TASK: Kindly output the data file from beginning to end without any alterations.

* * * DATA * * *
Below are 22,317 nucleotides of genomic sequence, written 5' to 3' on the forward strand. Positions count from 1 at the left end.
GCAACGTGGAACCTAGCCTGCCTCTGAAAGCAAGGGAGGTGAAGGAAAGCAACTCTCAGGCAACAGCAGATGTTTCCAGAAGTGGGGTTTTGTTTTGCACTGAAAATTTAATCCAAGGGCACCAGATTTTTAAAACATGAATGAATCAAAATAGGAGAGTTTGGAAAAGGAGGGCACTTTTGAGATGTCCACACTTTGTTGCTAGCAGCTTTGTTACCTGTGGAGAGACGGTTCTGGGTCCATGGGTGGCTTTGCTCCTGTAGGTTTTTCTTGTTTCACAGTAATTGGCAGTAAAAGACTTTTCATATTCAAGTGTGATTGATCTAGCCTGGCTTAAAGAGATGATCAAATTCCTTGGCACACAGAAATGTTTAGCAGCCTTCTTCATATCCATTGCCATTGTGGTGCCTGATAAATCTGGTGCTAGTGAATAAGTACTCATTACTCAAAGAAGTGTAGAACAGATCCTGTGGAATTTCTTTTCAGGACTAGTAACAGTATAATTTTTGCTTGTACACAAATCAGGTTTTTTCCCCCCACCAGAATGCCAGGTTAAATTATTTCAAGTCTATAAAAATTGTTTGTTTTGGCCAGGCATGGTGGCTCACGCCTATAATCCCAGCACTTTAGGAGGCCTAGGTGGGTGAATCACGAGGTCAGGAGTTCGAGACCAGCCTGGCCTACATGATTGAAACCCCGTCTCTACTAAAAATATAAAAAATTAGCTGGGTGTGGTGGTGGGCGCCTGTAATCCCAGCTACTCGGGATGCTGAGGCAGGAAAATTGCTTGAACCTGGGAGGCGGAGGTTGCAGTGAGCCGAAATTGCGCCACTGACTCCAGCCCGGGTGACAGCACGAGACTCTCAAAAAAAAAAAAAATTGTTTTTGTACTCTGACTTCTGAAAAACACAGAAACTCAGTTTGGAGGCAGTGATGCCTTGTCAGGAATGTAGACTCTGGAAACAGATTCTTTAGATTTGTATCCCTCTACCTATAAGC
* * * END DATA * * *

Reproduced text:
Below are 22,317 nucleotides of genomic sequence, written 5' to 3' on the forward strand. Positions count from 1 at the left end.
GCAACGTGGAACCTAGCCTGCCTCTGAAAGCAAGGGAGGTGAAGGAAAGCAACTCTCAGGCAACAGCAGATGTTTCCAGAAGTGGGGTTTTGTTTTGCACTGAAAATTTAATCCAAGGGCACCAGATTTTTAAAACATGAATGAATCAAAATAGGAGAGTTTGGAAAAGGAGGGCACTTTTGAGATGTCCACACTTTGTTGCTAGCAGCTTTGTTACCTGTGGAGAGACGGTTCTGGGTCCATGGGTGGCTTTGCTCCTGTAGGTTTTTCTTGTTTCACAGTAATTGGCAGTAAAAGACTTTTCATATTCAAGTGTGATTGATCTAGCCTGGCTTAAAGAGATGATCAAATTCCTTGGCACACAGAAATGTTTAGCAGCCTTCTTCATATCCATTGCCATTGTGGTGCCTGATAAATCTGGTGCTAGTGAATAAGTACTCATTACTCAAAGAAGTGTAGAACAGATCCTGTGGAATTTCTTTTCAGGACTAGTAACAGTATAATTTTTGCTTGTACACAAATCAGGTTTTTTCCCCCCACCAGAATGCCAGGTTAAATTATTTCAAGTCTATAAAAATTGTTTGTTTTGGCCAGGCATGGTGGCTCACGCCTATAATCCCAGCACTTTAGGAGGCCTAGGTGGGTGAATCACGAGGTCAGGAGTTCGAGACCAGCCTGGCCTACATGATTGAAACCCCGTCTCTACTAAAAATATAAAAAATTAGCTGGGTGTGGTGGTGGGCGCCTGTAATCCCAGCTACTCGGGATGCTGAGGCAGGAAAATTGCTTGAACCTGGGAGGCGGAGGTTGCAGTGAGCCGAAATTGCGCCACTGACTCCAGCCCGGGTGACAGCACGAGACTCTCAAAAAAAAAAAAAATTGTTTTTGTACTCTGACTTCTGAAAAACACAGAAACTCAGTTTGGAGGCAGTGATGCCTTGTCAGGAATGTAGACTCTGGAAACAGATTCTTTAGATTTGTATCCCTCTACCTATAAGC